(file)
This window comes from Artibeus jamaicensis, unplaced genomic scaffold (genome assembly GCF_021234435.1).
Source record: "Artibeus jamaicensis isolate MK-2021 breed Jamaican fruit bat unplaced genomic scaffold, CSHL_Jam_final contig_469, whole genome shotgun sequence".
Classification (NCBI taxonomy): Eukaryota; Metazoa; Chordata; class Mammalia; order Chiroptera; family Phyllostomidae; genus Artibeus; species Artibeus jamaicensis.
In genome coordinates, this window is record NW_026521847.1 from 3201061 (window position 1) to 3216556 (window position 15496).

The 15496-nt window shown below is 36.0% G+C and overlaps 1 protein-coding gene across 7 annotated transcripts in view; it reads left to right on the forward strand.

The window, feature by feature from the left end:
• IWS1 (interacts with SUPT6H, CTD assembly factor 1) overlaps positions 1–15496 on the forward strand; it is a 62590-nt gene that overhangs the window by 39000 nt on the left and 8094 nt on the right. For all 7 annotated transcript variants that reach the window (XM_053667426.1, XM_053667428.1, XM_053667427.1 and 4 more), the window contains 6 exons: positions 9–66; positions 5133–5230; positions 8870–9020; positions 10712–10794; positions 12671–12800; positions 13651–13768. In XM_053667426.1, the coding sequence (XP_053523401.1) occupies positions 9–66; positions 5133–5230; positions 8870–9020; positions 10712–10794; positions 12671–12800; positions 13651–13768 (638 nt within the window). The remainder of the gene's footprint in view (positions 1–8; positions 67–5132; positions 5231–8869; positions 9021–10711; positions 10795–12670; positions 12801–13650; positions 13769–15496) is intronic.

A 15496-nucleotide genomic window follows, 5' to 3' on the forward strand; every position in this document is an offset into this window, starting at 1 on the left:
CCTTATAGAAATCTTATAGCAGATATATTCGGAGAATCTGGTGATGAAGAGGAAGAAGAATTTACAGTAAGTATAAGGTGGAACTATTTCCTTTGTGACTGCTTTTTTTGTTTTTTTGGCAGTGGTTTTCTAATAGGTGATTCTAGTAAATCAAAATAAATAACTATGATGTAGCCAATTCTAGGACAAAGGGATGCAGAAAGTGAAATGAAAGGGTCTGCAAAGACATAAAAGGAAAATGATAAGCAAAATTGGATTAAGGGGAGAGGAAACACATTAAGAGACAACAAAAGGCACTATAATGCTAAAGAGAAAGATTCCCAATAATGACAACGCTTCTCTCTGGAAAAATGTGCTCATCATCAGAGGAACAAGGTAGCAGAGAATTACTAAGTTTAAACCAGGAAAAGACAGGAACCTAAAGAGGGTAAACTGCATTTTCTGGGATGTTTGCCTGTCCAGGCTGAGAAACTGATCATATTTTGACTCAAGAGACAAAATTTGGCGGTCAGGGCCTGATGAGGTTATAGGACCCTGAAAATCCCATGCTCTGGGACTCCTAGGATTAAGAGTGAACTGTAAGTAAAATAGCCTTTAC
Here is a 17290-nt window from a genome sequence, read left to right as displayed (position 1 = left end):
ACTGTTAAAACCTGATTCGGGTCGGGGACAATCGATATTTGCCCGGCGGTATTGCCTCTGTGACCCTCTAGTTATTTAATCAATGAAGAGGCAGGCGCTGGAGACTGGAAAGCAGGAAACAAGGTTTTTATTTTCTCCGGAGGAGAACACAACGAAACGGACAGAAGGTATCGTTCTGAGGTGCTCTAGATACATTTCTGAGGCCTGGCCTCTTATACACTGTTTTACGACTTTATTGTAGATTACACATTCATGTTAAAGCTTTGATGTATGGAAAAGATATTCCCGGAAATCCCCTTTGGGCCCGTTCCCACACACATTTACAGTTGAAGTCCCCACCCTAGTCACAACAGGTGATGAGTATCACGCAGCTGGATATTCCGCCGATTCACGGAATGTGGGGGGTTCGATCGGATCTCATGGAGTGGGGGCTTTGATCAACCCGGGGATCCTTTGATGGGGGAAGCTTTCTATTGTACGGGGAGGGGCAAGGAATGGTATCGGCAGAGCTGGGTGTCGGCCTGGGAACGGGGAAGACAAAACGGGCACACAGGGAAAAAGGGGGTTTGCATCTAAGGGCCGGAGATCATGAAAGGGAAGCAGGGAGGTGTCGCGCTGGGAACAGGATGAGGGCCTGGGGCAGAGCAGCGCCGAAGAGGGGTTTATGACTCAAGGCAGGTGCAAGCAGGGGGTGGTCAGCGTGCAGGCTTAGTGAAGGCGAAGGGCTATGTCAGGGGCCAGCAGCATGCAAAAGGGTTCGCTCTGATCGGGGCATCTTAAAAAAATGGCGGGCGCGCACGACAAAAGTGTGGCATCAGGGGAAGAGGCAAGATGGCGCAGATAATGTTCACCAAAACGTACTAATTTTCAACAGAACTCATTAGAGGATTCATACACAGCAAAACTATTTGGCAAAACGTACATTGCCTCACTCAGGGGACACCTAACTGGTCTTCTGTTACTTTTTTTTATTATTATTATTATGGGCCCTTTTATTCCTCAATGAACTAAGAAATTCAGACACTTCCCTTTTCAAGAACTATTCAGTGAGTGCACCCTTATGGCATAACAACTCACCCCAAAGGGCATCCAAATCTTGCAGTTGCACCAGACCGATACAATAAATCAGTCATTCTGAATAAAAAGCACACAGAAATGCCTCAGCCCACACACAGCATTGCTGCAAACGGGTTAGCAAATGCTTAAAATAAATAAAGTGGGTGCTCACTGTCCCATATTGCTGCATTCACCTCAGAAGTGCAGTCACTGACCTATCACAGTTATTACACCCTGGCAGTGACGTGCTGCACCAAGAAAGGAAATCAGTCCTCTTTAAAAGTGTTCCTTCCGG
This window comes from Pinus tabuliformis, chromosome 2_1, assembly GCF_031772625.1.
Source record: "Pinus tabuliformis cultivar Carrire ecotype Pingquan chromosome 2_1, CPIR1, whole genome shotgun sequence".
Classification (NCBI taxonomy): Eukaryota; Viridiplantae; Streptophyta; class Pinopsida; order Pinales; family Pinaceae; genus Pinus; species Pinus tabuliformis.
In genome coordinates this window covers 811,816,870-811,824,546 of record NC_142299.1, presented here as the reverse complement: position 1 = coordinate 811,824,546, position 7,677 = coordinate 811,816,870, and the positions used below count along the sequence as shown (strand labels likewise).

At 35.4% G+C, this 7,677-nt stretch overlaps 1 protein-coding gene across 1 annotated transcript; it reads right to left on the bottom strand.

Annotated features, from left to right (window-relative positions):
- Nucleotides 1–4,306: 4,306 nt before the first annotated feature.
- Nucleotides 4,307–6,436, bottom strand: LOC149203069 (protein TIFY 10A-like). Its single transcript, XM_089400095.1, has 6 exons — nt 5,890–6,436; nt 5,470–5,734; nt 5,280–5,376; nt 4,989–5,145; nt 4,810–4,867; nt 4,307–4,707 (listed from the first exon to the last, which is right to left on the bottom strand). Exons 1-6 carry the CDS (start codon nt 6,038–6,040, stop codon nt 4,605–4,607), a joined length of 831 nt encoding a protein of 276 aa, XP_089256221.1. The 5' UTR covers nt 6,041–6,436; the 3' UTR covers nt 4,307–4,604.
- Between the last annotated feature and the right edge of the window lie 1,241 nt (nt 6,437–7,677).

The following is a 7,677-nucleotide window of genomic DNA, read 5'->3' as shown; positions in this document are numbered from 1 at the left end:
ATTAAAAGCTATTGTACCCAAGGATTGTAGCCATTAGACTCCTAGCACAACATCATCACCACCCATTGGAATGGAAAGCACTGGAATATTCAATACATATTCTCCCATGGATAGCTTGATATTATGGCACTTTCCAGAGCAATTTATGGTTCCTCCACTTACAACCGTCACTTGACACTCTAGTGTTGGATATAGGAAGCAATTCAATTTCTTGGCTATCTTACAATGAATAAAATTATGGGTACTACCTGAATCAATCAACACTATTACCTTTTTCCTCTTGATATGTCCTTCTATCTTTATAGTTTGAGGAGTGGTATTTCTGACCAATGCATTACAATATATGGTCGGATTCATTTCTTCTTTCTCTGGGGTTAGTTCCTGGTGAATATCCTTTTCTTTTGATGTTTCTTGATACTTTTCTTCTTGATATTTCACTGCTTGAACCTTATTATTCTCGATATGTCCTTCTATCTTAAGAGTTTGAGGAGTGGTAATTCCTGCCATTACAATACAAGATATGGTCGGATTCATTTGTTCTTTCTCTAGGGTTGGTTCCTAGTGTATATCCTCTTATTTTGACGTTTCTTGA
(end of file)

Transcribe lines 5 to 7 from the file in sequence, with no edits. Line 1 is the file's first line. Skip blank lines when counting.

The 15496-nt window shown below is 36.0% G+C and overlaps 1 protein-coding gene across 7 annotated transcripts in view; it reads left to right on the forward strand.

The window, feature by feature from the left end:
• IWS1 (interacts with SUPT6H, CTD assembly factor 1) overlaps positions 1–15496 on the forward strand; it is a 62590-nt gene that overhangs the window by 39000 nt on the left and 8094 nt on the right. For all 7 annotated transcript variants that reach the window (XM_053667426.1, XM_053667428.1, XM_053667427.1 and 4 more), the window contains 6 exons: positions 9–66; positions 5133–5230; positions 8870–9020; positions 10712–10794; positions 12671–12800; positions 13651–13768. In XM_053667426.1, the coding sequence (XP_053523401.1) occupies positions 9–66; positions 5133–5230; positions 8870–9020; positions 10712–10794; positions 12671–12800; positions 13651–13768 (638 nt within the window). The remainder of the gene's footprint in view (positions 1–8; positions 67–5132; positions 5231–8869; positions 9021–10711; positions 10795–12670; positions 12801–13650; positions 13769–15496) is intronic.